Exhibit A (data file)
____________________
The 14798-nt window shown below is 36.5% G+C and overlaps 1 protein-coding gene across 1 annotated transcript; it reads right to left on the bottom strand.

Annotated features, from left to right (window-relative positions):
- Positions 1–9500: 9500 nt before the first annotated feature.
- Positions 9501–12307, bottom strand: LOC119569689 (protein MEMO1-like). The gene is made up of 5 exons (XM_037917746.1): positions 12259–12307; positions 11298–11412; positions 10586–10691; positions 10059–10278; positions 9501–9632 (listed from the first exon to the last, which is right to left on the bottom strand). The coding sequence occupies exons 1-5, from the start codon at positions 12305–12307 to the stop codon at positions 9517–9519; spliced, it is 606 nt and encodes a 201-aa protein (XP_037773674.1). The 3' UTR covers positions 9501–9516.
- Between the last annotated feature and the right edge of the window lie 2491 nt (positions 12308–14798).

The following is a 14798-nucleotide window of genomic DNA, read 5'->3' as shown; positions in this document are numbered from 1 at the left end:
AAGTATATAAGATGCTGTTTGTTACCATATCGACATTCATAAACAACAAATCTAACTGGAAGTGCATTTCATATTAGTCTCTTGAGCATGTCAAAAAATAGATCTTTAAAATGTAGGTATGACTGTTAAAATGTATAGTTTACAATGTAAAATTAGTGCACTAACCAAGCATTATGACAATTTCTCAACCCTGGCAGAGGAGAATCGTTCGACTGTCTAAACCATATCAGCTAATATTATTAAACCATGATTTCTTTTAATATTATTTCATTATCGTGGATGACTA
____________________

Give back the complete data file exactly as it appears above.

The 14798-nt window shown below is 36.5% G+C and overlaps 1 protein-coding gene across 1 annotated transcript; it reads right to left on the bottom strand.

Annotated features, from left to right (window-relative positions):
- Positions 1–9500: 9500 nt before the first annotated feature.
- Positions 9501–12307, bottom strand: LOC119569689 (protein MEMO1-like). The gene is made up of 5 exons (XM_037917746.1): positions 12259–12307; positions 11298–11412; positions 10586–10691; positions 10059–10278; positions 9501–9632 (listed from the first exon to the last, which is right to left on the bottom strand). The coding sequence occupies exons 1-5, from the start codon at positions 12305–12307 to the stop codon at positions 9517–9519; spliced, it is 606 nt and encodes a 201-aa protein (XP_037773674.1). The 3' UTR covers positions 9501–9516.
- Between the last annotated feature and the right edge of the window lie 2491 nt (positions 12308–14798).

The following is a 14798-nucleotide window of genomic DNA, read 5'->3' as shown; positions in this document are numbered from 1 at the left end:
AAGTATATAAGATGCTGTTTGTTACCATATCGACATTCATAAACAACAAATCTAACTGGAAGTGCATTTCATATTAGTCTCTTGAGCATGTCAAAAAATAGATCTTTAAAATGTAGGTATGACTGTTAAAATGTATAGTTTACAATGTAAAATTAGTGCACTAACCAAGCATTATGACAATTTCTCAACCCTGGCAGAGGAGAATCGTTCGACTGTCTAAACCATATCAGCTAATATTATTAAACCATGATTTCTTTTAATATTATTTCATTATCGTGGATGACTA